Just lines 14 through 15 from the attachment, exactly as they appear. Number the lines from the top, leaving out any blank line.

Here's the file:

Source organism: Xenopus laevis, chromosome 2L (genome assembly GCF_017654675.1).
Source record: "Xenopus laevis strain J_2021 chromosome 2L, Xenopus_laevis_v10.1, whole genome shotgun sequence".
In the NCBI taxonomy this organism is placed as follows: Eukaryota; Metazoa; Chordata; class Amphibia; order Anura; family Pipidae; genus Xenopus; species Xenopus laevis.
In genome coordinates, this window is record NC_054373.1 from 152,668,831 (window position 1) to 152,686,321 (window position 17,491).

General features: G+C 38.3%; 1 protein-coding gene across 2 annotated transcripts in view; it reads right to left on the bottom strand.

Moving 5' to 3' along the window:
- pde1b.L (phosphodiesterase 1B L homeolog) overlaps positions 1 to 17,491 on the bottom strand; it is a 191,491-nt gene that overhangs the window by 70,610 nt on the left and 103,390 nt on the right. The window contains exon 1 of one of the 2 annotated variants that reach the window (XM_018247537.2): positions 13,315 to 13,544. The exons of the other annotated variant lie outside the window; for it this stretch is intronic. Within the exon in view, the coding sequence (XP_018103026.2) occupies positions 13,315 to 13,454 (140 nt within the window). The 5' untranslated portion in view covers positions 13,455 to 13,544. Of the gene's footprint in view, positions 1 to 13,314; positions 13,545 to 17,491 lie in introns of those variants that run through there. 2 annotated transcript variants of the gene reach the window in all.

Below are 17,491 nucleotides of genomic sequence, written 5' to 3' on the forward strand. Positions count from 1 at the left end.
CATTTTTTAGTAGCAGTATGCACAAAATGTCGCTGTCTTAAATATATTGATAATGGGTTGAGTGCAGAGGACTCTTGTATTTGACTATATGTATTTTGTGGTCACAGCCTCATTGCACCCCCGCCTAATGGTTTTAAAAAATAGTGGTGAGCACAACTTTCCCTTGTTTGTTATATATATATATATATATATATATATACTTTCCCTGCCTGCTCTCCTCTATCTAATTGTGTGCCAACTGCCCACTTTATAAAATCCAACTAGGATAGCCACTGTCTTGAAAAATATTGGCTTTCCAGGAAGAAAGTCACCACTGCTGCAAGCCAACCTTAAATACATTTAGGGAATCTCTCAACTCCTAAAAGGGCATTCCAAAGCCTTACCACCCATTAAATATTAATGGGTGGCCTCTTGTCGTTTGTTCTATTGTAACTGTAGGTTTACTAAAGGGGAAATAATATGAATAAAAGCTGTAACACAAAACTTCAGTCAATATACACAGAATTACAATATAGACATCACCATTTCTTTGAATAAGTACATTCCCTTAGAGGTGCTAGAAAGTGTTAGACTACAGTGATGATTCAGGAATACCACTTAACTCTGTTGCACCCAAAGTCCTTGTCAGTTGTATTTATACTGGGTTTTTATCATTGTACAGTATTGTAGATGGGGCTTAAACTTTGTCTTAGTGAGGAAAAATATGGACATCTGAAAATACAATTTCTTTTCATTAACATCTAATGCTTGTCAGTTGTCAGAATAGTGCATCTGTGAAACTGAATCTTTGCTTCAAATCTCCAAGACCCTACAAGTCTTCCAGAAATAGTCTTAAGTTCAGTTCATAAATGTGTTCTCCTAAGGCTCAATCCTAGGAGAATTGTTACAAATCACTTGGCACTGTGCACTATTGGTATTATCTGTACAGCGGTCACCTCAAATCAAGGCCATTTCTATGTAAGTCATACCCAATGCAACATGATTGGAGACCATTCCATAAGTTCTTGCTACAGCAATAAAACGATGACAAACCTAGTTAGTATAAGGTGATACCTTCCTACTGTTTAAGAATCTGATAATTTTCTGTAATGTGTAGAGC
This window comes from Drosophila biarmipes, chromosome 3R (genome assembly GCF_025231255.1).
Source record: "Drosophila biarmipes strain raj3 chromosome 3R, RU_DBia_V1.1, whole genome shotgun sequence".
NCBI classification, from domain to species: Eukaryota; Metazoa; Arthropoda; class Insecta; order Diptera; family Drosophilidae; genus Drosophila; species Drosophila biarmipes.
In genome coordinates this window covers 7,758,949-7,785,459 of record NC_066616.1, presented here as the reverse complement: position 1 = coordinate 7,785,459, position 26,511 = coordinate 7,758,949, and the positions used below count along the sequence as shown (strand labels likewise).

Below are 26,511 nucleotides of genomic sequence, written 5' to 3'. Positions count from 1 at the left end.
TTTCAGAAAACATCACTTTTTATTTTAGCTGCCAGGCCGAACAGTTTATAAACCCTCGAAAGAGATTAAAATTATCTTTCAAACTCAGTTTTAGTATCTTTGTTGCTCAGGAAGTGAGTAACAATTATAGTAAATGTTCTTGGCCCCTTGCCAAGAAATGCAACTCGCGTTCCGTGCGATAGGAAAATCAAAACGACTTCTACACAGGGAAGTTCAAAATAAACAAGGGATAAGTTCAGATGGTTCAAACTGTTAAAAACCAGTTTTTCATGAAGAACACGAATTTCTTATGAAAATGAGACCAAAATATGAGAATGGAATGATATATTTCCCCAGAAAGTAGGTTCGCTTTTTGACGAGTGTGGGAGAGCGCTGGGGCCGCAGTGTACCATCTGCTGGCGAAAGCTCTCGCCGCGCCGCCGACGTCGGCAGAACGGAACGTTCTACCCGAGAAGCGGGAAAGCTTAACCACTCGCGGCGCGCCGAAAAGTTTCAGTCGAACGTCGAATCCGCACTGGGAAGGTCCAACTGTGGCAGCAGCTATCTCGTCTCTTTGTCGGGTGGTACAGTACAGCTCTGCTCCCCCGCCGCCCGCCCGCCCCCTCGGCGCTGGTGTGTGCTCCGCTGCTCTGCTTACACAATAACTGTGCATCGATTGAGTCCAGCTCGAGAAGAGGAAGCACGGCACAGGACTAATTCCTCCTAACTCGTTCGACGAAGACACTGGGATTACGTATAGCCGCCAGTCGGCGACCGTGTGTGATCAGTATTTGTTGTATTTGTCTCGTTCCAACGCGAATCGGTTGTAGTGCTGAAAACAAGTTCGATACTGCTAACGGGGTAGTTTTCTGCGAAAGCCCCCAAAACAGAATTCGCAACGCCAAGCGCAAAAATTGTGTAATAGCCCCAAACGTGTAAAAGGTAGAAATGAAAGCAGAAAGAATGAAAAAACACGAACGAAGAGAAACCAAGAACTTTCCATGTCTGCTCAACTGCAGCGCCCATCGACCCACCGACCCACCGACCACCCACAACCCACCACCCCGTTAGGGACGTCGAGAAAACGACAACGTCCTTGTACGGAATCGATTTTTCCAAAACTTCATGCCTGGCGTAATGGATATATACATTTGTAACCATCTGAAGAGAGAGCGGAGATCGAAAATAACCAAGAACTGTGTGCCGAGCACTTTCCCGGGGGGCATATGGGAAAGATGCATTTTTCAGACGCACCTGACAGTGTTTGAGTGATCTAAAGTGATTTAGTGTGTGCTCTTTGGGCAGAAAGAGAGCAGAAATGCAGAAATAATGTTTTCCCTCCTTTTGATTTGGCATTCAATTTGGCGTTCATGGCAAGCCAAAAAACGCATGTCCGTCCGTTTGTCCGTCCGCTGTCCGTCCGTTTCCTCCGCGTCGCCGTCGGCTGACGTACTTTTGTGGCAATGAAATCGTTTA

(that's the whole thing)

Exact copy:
Below are 26,511 nucleotides of genomic sequence, written 5' to 3'. Positions count from 1 at the left end.
TTTCAGAAAACATCACTTTTTATTTTAGCTGCCAGGCCGAACAGTTTATAAACCCTCGAAAGAGATTAAAATTATCTTTCAAACTCAGTTTTAGTATCTTTGTTGCTCAGGAAGTGAGTAACAATTATAGTAAATGTTCTTGGCCCCTTGCCAAGAAATGCAACTCGCGTTCCGTGCGATAGGAAAATCAAAACGACTTCTACACAGGGAAGTTCAAAATAAACAAGGGATAAGTTCAGATGGTTCAAACTGTTAAAAACCAGTTTTTCATGAAGAACACGAATTTCTTATGAAAATGAGACCAAAATATGAGAATGGAATGATATATTTCCCCAGAAAGTAGGTTCGCTTTTTGACGAGTGTGGGAGAGCGCTGGGGCCGCAGTGTACCATCTGCTGGCGAAAGCTCTCGCCGCGCCGCCGACGTCGGCAGAACGGAACGTTCTACCCGAGAAGCGGGAAAGCTTAACCACTCGCGGCGCGCCGAAAAGTTTCAGTCGAACGTCGAATCCGCACTGGGAAGGTCCAACTGTGGCAGCAGCTATCTCGTCTCTTTGTCGGGTGGTACAGTACAGCTCTGCTCCCCCGCCGCCCGCCCGCCCCCTCGGCGCTGGTGTGTGCTCCGCTGCTCTGCTTACACAATAACTGTGCATCGATTGAGTCCAGCTCGAGAAGAGGAAGCACGGCACAGGACTAATTCCTCCTAACTCGTTCGACGAAGACACTGGGATTACGTATAGCCGCCAGTCGGCGACCGTGTGTGATCAGTATTTGTTGTATTTGTCTCGTTCCAACGCGAATCGGTTGTAGTGCTGAAAACAAGTTCGATACTGCTAACGGGGTAGTTTTCTGCGAAAGCCCCCAAAACAGAATTCGCAACGCCAAGCGCAAAAATTGTGTAATAGCCCCAAACGTGTAAAAGGTAGAAATGAAAGCAGAAAGAATGAAAAAACACGAACGAAGAGAAACCAAGAACTTTCCATGTCTGCTCAACTGCAGCGCCCATCGACCCACCGACCCACCGACCACCCACAACCCACCACCCCGTTAGGGACGTCGAGAAAACGACAACGTCCTTGTACGGAATCGATTTTTCCAAAACTTCATGCCTGGCGTAATGGATATATACATTTGTAACCATCTGAAGAGAGAGCGGAGATCGAAAATAACCAAGAACTGTGTGCCGAGCACTTTCCCGGGGGGCATATGGGAAAGATGCATTTTTCAGACGCACCTGACAGTGTTTGAGTGATCTAAAGTGATTTAGTGTGTGCTCTTTGGGCAGAAAGAGAGCAGAAATGCAGAAATAATGTTTTCCCTCCTTTTGATTTGGCATTCAATTTGGCGTTCATGGCAAGCCAAAAAACGCATGTCCGTCCGTTTGTCCGTCCGCTGTCCGTCCGTTTCCTCCGCGTCGCCGTCGGCTGACGTACTTTTGTGGCAATGAAATCGTTTA